As the use of iPads and tablets is rising in classrooms, demand for educational applications for those devices is also growing. Education technology has become an attractive market for software and mobile application development companies looking to both satisfy the needs of educators and turn a profit.
Even the government is encouraging app development, as The National Science Foundation financed a $3 million project, called Next Generation Preschool Math, to support the creation of apps. E.D.C. and SRI International, both research organizations that have expertise in evaluating educational technologies, are responsible for the NextGen project.
Recently, six software developers and designers from NextGen went with WGBH, the Boston public television station, to visit Little Sprouts child care center in Massachusetts to test prototypes of math apps they had been working on for months. With the help of academic researchers, software developers are trying to create a suite of educational apps that will hopefully ease the learning process for pre-schoolers.
Educational apps have been booming in the six years since the arrival of the iPhone's touch screen, despite the warnings of some educators that children will spend too much time with devices and too little time exploring the physical world. The iTunes store offers more than 95,000 educational apps, many of them free. Nearly three-quarters are aimed at pre-schoolers and grade schoolers, according to a 2012 report by Joan Ganz Cooney Center, a research organization affiliated with Sesame Workshop, the nonprofit producer of "Sesame Street."
A survey by the National Association for the Education of Young Children found that nearly 3 in 10 classrooms have an iPad or other tablet — a number on the rise. The Los Angeles Unified School District (LAUSD) has taken the nationwide lead in implementation by recently announcing an ambitious plan to buy and distribute free iPads to 640,000 students in the nation's second-largest school district by late 2014 in what could be a sign of things to come.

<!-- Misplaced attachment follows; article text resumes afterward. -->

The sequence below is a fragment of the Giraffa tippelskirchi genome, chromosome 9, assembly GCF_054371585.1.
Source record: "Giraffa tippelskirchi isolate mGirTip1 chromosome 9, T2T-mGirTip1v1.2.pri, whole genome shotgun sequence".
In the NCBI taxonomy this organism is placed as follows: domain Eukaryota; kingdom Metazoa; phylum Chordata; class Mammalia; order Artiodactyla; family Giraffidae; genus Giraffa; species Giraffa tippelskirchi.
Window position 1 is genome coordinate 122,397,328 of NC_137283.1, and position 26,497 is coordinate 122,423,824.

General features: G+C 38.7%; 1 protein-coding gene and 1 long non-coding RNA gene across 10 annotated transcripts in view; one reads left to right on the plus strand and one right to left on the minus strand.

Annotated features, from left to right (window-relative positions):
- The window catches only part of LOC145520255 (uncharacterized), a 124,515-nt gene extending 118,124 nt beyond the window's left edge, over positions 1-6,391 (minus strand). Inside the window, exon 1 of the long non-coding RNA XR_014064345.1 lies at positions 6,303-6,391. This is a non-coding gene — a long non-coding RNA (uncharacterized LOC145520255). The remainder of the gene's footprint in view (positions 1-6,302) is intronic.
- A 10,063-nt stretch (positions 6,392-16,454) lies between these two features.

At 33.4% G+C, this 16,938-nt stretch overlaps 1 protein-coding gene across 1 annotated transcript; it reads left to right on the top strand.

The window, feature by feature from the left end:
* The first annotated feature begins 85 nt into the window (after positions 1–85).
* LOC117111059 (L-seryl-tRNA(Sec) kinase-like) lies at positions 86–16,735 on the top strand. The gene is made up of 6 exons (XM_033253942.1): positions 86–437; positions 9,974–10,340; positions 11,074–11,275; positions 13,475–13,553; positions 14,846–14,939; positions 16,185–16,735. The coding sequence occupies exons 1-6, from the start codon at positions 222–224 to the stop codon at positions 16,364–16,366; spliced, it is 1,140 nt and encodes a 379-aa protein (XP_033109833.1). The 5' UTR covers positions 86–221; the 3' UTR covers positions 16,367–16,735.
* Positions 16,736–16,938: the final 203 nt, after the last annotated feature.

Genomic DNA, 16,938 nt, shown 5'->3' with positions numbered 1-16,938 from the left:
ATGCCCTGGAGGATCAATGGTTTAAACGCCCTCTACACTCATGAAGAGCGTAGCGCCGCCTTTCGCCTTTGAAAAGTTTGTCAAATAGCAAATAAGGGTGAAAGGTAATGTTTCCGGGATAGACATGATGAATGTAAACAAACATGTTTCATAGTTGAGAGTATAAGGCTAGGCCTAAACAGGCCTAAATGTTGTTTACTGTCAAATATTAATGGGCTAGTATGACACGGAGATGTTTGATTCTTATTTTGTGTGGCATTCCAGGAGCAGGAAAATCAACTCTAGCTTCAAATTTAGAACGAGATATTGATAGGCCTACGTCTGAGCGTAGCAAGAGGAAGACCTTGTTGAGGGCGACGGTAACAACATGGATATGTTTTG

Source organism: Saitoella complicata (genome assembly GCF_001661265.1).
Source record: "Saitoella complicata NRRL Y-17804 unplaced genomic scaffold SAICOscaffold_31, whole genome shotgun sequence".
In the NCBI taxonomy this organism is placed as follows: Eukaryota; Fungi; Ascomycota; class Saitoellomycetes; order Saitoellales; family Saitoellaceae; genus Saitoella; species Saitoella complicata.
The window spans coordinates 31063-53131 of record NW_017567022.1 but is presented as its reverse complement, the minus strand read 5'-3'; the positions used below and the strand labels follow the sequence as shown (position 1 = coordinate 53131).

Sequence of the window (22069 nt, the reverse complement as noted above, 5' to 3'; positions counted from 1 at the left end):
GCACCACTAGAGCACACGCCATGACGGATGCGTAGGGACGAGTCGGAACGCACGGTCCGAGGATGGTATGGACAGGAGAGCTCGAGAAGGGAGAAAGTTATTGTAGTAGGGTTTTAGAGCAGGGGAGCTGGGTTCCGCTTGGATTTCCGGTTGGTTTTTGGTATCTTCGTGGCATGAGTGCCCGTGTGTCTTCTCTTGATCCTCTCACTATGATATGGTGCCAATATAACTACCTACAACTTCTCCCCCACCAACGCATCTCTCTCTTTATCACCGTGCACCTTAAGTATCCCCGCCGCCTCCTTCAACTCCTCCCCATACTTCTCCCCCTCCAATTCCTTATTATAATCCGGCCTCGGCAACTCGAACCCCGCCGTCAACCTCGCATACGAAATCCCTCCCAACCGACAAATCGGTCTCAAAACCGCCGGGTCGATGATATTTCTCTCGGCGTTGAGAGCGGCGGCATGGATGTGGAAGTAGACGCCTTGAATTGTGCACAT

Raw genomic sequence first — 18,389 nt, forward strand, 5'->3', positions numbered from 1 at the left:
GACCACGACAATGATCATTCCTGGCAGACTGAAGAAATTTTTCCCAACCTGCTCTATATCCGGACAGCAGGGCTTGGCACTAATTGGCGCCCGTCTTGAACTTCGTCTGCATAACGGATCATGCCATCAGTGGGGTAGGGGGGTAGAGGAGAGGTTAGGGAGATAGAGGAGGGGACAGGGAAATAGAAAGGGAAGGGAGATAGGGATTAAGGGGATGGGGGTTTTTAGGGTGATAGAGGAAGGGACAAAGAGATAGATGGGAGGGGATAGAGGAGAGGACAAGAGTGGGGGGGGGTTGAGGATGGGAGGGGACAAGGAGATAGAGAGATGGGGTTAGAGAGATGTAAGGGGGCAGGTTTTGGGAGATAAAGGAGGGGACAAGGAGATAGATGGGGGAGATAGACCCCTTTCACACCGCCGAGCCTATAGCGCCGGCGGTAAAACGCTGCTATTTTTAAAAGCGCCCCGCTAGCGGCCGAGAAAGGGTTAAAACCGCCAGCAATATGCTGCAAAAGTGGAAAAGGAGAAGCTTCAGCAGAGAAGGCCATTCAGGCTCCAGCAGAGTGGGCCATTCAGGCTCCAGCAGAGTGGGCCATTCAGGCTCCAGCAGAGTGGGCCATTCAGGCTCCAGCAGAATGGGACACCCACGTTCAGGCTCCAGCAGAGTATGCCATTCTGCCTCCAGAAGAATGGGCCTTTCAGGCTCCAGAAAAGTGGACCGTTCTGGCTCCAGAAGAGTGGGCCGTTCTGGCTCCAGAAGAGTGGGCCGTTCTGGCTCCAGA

But the use of ed tech and related apps depends on teams that work on software development, testing, data gathering, observations of classroom dynamics, interviews with teachers, assessments of children's learning, and controlled comparisons. NextGen researchers this school year will assess children in 16 classrooms in New York and California at the beginning and end of a four-week unit to see performance and efficiency of their apps as part of that process.
The software developers in the first year of the NextGen project focused on making sure children had fun, "while the researchers were adamant about making sure they could see evidence of learning". In another phase of the project, teams will also examine what kind of guidance teachers need.
"However, the project is not set up to test whether showing teachers new methods for teaching math without the apps would do just as much good."
The National Association for the Education of Young Children said in a statement published last year that it is important to introduce interactive technology in early education, but added nuance.
"With guidance, these various technology tools can be harnessed for learning and development. Without guidance, usage can be inappropriate and/or interfere with learning and development."